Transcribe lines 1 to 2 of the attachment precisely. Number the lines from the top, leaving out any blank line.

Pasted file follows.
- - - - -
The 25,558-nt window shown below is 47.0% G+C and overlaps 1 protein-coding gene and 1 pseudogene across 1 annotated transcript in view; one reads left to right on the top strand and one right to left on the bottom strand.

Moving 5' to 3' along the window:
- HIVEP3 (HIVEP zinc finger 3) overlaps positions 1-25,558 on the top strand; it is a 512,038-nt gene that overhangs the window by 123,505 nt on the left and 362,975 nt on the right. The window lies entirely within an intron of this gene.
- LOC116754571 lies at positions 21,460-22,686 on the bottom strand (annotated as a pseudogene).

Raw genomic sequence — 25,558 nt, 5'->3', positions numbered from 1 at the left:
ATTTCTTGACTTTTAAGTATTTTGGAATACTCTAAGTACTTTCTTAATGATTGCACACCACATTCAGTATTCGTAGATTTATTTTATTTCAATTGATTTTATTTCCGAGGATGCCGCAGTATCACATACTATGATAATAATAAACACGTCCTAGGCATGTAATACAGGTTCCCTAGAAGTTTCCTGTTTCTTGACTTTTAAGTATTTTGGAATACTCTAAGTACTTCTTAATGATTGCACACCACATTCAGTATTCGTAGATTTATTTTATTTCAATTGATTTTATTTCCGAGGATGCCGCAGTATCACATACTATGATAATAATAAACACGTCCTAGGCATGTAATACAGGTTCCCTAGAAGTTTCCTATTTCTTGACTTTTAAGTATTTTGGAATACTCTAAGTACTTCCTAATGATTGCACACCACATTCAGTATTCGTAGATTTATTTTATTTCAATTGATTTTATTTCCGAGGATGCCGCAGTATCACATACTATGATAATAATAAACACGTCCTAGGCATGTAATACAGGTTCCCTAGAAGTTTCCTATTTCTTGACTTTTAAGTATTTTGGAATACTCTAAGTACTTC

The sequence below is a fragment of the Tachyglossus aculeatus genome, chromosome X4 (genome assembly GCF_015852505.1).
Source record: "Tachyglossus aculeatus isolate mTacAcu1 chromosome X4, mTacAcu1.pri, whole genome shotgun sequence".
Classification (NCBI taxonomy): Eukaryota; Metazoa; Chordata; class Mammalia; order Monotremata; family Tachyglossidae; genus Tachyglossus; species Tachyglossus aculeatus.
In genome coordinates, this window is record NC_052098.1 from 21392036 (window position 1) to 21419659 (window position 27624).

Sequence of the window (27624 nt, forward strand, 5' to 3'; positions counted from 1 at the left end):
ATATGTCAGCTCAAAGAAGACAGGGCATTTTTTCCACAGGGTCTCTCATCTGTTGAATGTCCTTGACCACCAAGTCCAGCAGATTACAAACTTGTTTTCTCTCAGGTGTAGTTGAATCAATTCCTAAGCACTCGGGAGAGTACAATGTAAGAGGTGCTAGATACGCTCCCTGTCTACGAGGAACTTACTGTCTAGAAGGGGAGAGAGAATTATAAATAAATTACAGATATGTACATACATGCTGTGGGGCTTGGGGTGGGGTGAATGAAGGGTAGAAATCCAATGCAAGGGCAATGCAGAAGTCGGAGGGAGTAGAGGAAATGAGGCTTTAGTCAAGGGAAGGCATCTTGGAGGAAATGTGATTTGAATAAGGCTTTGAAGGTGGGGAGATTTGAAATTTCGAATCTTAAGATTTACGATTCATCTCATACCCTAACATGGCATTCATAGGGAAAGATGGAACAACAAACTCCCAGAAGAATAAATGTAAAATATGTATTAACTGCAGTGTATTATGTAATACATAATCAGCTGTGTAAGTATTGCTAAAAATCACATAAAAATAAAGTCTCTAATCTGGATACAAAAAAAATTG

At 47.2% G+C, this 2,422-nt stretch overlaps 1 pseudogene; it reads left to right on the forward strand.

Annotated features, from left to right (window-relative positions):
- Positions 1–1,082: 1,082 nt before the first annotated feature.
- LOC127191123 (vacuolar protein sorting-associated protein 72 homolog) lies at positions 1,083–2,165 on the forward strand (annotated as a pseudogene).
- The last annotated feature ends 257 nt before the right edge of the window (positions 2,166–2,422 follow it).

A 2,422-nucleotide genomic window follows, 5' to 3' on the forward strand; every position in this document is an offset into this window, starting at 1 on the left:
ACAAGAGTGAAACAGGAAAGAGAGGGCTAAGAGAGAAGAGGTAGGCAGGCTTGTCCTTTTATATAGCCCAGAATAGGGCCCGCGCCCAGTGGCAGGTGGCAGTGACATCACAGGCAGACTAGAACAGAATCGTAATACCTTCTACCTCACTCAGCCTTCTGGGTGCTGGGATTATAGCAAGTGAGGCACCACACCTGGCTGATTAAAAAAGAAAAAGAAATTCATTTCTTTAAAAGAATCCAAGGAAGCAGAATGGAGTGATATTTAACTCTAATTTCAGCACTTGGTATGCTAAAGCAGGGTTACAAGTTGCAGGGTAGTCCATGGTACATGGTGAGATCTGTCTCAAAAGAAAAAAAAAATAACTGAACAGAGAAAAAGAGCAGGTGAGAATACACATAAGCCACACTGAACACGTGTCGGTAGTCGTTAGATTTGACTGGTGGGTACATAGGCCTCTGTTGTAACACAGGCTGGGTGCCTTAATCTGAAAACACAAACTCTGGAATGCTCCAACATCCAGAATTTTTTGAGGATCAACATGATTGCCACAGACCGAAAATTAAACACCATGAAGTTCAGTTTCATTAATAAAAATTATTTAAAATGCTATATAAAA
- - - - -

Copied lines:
The 25,558-nt window shown below is 47.0% G+C and overlaps 1 protein-coding gene and 1 pseudogene across 1 annotated transcript in view; one reads left to right on the top strand and one right to left on the bottom strand.

Moving 5' to 3' along the window: